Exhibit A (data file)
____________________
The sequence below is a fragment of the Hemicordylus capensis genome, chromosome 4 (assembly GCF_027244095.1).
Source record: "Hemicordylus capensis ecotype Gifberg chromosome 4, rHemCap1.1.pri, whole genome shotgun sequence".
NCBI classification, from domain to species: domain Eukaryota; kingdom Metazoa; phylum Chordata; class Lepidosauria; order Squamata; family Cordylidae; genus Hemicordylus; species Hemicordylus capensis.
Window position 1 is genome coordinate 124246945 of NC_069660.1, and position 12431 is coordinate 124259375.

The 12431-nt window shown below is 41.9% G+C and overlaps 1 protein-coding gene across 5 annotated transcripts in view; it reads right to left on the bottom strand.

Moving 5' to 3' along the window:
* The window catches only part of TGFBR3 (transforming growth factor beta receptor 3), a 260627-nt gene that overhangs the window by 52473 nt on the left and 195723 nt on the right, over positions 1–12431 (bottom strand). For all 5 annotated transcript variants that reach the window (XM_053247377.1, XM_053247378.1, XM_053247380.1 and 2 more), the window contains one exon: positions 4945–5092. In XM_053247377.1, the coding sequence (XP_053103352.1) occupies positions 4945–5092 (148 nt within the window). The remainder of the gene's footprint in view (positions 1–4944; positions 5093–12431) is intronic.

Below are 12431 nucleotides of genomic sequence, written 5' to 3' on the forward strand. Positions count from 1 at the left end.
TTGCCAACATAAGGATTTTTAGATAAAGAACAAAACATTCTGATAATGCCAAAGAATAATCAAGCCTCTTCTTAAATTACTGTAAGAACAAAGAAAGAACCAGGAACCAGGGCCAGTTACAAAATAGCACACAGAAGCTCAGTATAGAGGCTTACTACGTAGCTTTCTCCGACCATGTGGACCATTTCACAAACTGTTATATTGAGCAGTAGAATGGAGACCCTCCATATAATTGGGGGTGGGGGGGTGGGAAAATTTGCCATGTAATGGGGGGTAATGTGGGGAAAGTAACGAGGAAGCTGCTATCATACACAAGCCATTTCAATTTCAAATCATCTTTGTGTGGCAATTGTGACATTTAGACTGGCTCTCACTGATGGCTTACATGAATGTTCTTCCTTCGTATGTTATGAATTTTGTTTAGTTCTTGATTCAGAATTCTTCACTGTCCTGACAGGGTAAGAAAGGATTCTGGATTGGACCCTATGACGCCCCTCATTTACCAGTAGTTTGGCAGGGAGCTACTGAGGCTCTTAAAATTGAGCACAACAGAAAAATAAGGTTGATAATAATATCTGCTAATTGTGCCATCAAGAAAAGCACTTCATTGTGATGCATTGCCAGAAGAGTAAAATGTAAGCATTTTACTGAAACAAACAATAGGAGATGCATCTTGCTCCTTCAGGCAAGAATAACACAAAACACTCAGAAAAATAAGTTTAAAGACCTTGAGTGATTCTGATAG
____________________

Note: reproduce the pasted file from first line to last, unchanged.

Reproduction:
The sequence below is a fragment of the Hemicordylus capensis genome, chromosome 4 (assembly GCF_027244095.1).
Source record: "Hemicordylus capensis ecotype Gifberg chromosome 4, rHemCap1.1.pri, whole genome shotgun sequence".
NCBI classification, from domain to species: domain Eukaryota; kingdom Metazoa; phylum Chordata; class Lepidosauria; order Squamata; family Cordylidae; genus Hemicordylus; species Hemicordylus capensis.
Window position 1 is genome coordinate 124246945 of NC_069660.1, and position 12431 is coordinate 124259375.

The 12431-nt window shown below is 41.9% G+C and overlaps 1 protein-coding gene across 5 annotated transcripts in view; it reads right to left on the bottom strand.

Moving 5' to 3' along the window:
* The window catches only part of TGFBR3 (transforming growth factor beta receptor 3), a 260627-nt gene that overhangs the window by 52473 nt on the left and 195723 nt on the right, over positions 1–12431 (bottom strand). For all 5 annotated transcript variants that reach the window (XM_053247377.1, XM_053247378.1, XM_053247380.1 and 2 more), the window contains one exon: positions 4945–5092. In XM_053247377.1, the coding sequence (XP_053103352.1) occupies positions 4945–5092 (148 nt within the window). The remainder of the gene's footprint in view (positions 1–4944; positions 5093–12431) is intronic.

Below are 12431 nucleotides of genomic sequence, written 5' to 3' on the forward strand. Positions count from 1 at the left end.
TTGCCAACATAAGGATTTTTAGATAAAGAACAAAACATTCTGATAATGCCAAAGAATAATCAAGCCTCTTCTTAAATTACTGTAAGAACAAAGAAAGAACCAGGAACCAGGGCCAGTTACAAAATAGCACACAGAAGCTCAGTATAGAGGCTTACTACGTAGCTTTCTCCGACCATGTGGACCATTTCACAAACTGTTATATTGAGCAGTAGAATGGAGACCCTCCATATAATTGGGGGTGGGGGGGTGGGAAAATTTGCCATGTAATGGGGGGTAATGTGGGGAAAGTAACGAGGAAGCTGCTATCATACACAAGCCATTTCAATTTCAAATCATCTTTGTGTGGCAATTGTGACATTTAGACTGGCTCTCACTGATGGCTTACATGAATGTTCTTCCTTCGTATGTTATGAATTTTGTTTAGTTCTTGATTCAGAATTCTTCACTGTCCTGACAGGGTAAGAAAGGATTCTGGATTGGACCCTATGACGCCCCTCATTTACCAGTAGTTTGGCAGGGAGCTACTGAGGCTCTTAAAATTGAGCACAACAGAAAAATAAGGTTGATAATAATATCTGCTAATTGTGCCATCAAGAAAAGCACTTCATTGTGATGCATTGCCAGAAGAGTAAAATGTAAGCATTTTACTGAAACAAACAATAGGAGATGCATCTTGCTCCTTCAGGCAAGAATAACACAAAACACTCAGAAAAATAAGTTTAAAGACCTTGAGTGATTCTGATAG